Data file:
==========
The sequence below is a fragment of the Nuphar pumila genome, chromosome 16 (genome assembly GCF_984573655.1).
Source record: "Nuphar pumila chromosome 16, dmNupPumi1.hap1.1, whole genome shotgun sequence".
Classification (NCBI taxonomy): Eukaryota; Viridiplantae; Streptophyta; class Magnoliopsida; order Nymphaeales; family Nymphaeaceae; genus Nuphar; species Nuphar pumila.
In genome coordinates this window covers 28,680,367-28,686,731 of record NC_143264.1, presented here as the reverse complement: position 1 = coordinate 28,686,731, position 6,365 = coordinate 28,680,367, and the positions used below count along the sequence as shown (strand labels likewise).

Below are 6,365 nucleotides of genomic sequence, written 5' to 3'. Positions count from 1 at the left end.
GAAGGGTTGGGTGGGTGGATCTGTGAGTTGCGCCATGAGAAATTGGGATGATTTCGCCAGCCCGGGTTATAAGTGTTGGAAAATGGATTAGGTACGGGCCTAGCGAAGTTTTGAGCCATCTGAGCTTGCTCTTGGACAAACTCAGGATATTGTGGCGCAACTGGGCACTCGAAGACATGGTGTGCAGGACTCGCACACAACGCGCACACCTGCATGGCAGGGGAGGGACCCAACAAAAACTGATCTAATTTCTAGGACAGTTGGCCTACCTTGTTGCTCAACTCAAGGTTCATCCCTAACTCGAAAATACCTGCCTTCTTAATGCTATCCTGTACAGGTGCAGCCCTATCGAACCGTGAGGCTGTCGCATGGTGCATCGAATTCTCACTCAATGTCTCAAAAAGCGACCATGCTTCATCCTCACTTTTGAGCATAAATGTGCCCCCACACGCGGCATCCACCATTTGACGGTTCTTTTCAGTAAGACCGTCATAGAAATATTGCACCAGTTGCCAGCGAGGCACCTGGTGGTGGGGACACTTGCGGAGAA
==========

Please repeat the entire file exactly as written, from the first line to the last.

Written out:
The sequence below is a fragment of the Nuphar pumila genome, chromosome 16 (genome assembly GCF_984573655.1).
Source record: "Nuphar pumila chromosome 16, dmNupPumi1.hap1.1, whole genome shotgun sequence".
Classification (NCBI taxonomy): Eukaryota; Viridiplantae; Streptophyta; class Magnoliopsida; order Nymphaeales; family Nymphaeaceae; genus Nuphar; species Nuphar pumila.
In genome coordinates this window covers 28,680,367-28,686,731 of record NC_143264.1, presented here as the reverse complement: position 1 = coordinate 28,686,731, position 6,365 = coordinate 28,680,367, and the positions used below count along the sequence as shown (strand labels likewise).

Below are 6,365 nucleotides of genomic sequence, written 5' to 3'. Positions count from 1 at the left end.
GAAGGGTTGGGTGGGTGGATCTGTGAGTTGCGCCATGAGAAATTGGGATGATTTCGCCAGCCCGGGTTATAAGTGTTGGAAAATGGATTAGGTACGGGCCTAGCGAAGTTTTGAGCCATCTGAGCTTGCTCTTGGACAAACTCAGGATATTGTGGCGCAACTGGGCACTCGAAGACATGGTGTGCAGGACTCGCACACAACGCGCACACCTGCATGGCAGGGGAGGGACCCAACAAAAACTGATCTAATTTCTAGGACAGTTGGCCTACCTTGTTGCTCAACTCAAGGTTCATCCCTAACTCGAAAATACCTGCCTTCTTAATGCTATCCTGTACAGGTGCAGCCCTATCGAACCGTGAGGCTGTCGCATGGTGCATCGAATTCTCACTCAATGTCTCAAAAAGCGACCATGCTTCATCCTCACTTTTGAGCATAAATGTGCCCCCACACGCGGCATCCACCATTTGACGGTTCTTTTCAGTAAGACCGTCATAGAAATATTGCACCAGTTGCCAGCGAGGCACCTGGTGGTGGGGACACTTGCGGAGAA